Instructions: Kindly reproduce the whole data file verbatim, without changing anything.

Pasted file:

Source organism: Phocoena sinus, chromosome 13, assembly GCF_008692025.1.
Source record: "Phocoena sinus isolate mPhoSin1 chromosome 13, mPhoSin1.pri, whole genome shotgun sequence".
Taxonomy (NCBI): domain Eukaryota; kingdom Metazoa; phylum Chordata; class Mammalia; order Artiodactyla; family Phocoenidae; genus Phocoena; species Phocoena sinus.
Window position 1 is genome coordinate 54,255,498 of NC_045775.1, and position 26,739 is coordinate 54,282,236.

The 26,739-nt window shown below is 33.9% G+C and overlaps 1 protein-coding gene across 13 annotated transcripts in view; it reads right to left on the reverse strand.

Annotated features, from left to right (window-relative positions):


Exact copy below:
Source organism: Phocoena sinus, chromosome 13, assembly GCF_008692025.1.
Source record: "Phocoena sinus isolate mPhoSin1 chromosome 13, mPhoSin1.pri, whole genome shotgun sequence".
Taxonomy (NCBI): domain Eukaryota; kingdom Metazoa; phylum Chordata; class Mammalia; order Artiodactyla; family Phocoenidae; genus Phocoena; species Phocoena sinus.
Window position 1 is genome coordinate 54,255,498 of NC_045775.1, and position 26,739 is coordinate 54,282,236.

The 26,739-nt window shown below is 33.9% G+C and overlaps 1 protein-coding gene across 13 annotated transcripts in view; it reads right to left on the reverse strand.

Annotated features, from left to right (window-relative positions):